Polished preaching vs raw preaching

There’s no one way to deliver a good sermon. The strengths of one preacher mean that they lack the strengths of another. A short sermon has weaknesses, but then so does a longer sermon.

Another area where preachers differ and advice on preaching diverges is how polished the sermon is. 

Some advice speaks of massive amounts of rehearsal and drafting, seeking feedback in the composition process, careful systems of illustration filing and so on. So we might be pointed to the carefully crafted political address and carefully composed speechwriting skill.

And yet there are other forms of effective public communication, and analagous preaching styles, which are less crafted. Think, for example, of some stand up comedians, who speak with a great degree of thought and planning, but not from a teleprompter. So also I have heard preachers who are more ‘free’ in the precise form and content of their sermon, and yet equally effective in a different way. I’d hate to lose the benefits of that kind of preaching by conforming them to the polished approach.

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Getting from the Old Testament to the New Part 1: putting things in historical order

It is sometimes hard to read and understand the Old Testament as Christians. Which means it is also hard to preach and teach the Old Testament, and difficult to answer questions from sceptics about the Old Testament.

The overall idea of biblical theology is very help in this: seeing how the Bible is one book, with one great theme; one big story, with a climax in Christ, his work and its fulfillment. Books like According to Plan by Graeme Goldsworthy, and teaching content like Strand 2 at National Training Event is so brilliant.

But the details of working from particular passages from the Old Testament remains obscure even to those who have mastered the basics of biblical theology. And so we can fall into two errors:

  1. Every passage gets forced into a simplistic mold, sapped of any unique insight, flattened out. Preaching on the Old Testament becomes an odd exercise in expounding the text and then ignoring it in a clumsy jump to the gospel.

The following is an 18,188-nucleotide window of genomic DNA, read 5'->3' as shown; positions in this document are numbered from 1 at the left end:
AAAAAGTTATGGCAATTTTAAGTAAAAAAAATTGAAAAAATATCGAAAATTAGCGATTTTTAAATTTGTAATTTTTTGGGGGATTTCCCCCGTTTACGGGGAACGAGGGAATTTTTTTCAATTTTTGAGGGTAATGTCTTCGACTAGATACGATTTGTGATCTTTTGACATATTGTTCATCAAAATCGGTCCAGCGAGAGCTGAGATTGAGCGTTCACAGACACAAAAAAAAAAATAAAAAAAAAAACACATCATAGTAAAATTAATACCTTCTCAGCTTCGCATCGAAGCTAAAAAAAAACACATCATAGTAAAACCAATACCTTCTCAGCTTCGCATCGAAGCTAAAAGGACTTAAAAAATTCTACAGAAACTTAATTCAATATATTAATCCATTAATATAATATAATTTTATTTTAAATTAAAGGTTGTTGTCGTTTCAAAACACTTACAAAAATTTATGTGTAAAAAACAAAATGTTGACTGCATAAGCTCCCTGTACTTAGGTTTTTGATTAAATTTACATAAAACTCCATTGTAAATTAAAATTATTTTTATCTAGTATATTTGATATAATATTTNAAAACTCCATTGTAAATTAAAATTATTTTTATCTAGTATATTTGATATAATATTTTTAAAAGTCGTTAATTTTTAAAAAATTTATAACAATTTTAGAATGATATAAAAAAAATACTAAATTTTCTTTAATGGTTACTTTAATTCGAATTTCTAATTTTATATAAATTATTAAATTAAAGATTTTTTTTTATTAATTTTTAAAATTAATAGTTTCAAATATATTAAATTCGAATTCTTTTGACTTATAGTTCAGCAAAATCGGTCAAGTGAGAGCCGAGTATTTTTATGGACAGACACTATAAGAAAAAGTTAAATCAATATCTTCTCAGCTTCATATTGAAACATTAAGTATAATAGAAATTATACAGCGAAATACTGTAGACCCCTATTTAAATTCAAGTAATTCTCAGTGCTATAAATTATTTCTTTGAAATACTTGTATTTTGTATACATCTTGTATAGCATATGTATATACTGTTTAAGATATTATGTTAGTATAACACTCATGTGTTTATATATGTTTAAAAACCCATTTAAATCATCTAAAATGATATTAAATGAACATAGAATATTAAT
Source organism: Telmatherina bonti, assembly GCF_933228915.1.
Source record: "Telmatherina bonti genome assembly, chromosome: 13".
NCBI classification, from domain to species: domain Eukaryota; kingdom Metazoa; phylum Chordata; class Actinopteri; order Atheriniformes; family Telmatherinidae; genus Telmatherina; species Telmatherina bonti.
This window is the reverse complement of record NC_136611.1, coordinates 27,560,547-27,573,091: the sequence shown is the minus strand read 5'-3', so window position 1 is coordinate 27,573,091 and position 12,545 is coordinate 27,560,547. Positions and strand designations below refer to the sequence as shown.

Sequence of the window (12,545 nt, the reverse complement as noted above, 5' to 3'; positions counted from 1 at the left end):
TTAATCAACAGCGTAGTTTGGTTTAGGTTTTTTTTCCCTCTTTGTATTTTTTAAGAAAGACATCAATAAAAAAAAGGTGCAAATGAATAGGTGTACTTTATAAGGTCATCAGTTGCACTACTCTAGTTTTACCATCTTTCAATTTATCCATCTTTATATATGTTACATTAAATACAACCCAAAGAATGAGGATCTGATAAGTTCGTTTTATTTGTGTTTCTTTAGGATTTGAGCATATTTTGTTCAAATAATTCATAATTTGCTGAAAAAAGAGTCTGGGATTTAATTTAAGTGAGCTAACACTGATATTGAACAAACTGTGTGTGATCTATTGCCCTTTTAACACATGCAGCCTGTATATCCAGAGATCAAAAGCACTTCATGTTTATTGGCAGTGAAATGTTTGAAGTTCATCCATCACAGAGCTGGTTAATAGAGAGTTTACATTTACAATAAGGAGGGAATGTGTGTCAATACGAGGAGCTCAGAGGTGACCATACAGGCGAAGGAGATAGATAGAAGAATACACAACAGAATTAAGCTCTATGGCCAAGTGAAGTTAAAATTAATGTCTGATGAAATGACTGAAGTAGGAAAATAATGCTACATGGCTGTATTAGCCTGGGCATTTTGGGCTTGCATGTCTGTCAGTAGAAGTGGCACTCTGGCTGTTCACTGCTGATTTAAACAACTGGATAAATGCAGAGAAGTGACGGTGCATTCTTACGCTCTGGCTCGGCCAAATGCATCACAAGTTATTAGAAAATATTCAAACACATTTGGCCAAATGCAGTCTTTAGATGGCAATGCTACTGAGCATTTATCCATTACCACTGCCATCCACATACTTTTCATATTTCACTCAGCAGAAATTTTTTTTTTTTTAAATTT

2. The overall framework is used to justify the move to the New Testament, without taking the time to see how this movement is implicit in the Old Testament texts themselves. As a result to sceptical hearers this move appears strained or even irresponsible.

This little series is my attempt to give more detail to this move, in a way that can be concretely applied to particular texts.

Part 1: Putting things in their historical order

The first and most obvious way to move from the Old Testament to the New Testament can be found in narrative texts, especially those that are clearly part of the larger narrative that begins particularly with Abraham and ends in the New Creation.

In this way of moving from Old Testament to New Testament, we are not working with complex things like ‘typology’, but simply plugging the small story into the larger story, showing how the small story contributes to the flow of the larger story and then giving the ultimate ‘spoiler’ of the gospel.

A clums]y acronym of 3 pairs and 1 triplet gives some ways this works: STORY’S END:


1. What Sting is Taken away?

Some Old Testament stories end in tragedy or judgment or failure. The end of the book of Judges, or the exile to Babylon, for example.

These ‘cliffhangers’ in the Old Testament text drive the narrative forward into the next step in God’s dealings with Israel, and never find ultimate resolution until the Christ returns at the second coming.


2. What Obedience does only Christ’s Righteousness perfect?

Although the Old Testament is more than a series of moral lessons, some stories are told in a way that clearly celebrates or condemns the behvaiour of the characters: Joseph showed integrity in his sexual morality, while David failed disastrously in this same area. in addition to this, there are also explicit laws and commands given of a general nature: such as that first command to Adam, or the law to Israel.

These stories and commands give us an opportunity to praise virtues and decry vices. But they also give a legitimate opportunity to speak more widely on the Bible’s teaching about God’s perfect standard, our universal human inability to meet that standard, and Christ’s active righteousness of life, passive righteousness in his atoning death, imputed righteousness to those who trust in him and transforming righteousness by the Spirit both now in part and in full when he returns.


3. What Yearning does the gospel Satisfy?

The Old Testament also presents us with ‘problems’ that are not quite tragedies or judgments or failures, but rather godly desires for something more.]

For example, when Moses longs that all God’s people would be prophets, he is yearning for a good, additional thing, which ultimately God does grant in the pouring out of the Spirit on all those in Christ.


4. What Explicit promise find its Normal fulfillment or Deeper fulfillment in Christ?

The LORD often makes explicit promises about what he will do in the future. And occasionally these promises find their immediate and explicit (‘normal’) fulfillment in Christ Jesus himself. This is the easiest kind of passage to apply to Christians today. The promise that the seed of the woman will one day crush the head of the serpent, in Genesis 3:16 is perhaps one such promise.

But at other times, the promise has more immediate fulfillments in the Old Testament history itself, while its ultimate, ‘deeper’ fulfillment is in Christ. The promise to Abraham is a promise like this.

I will unpack this more in a coming post.

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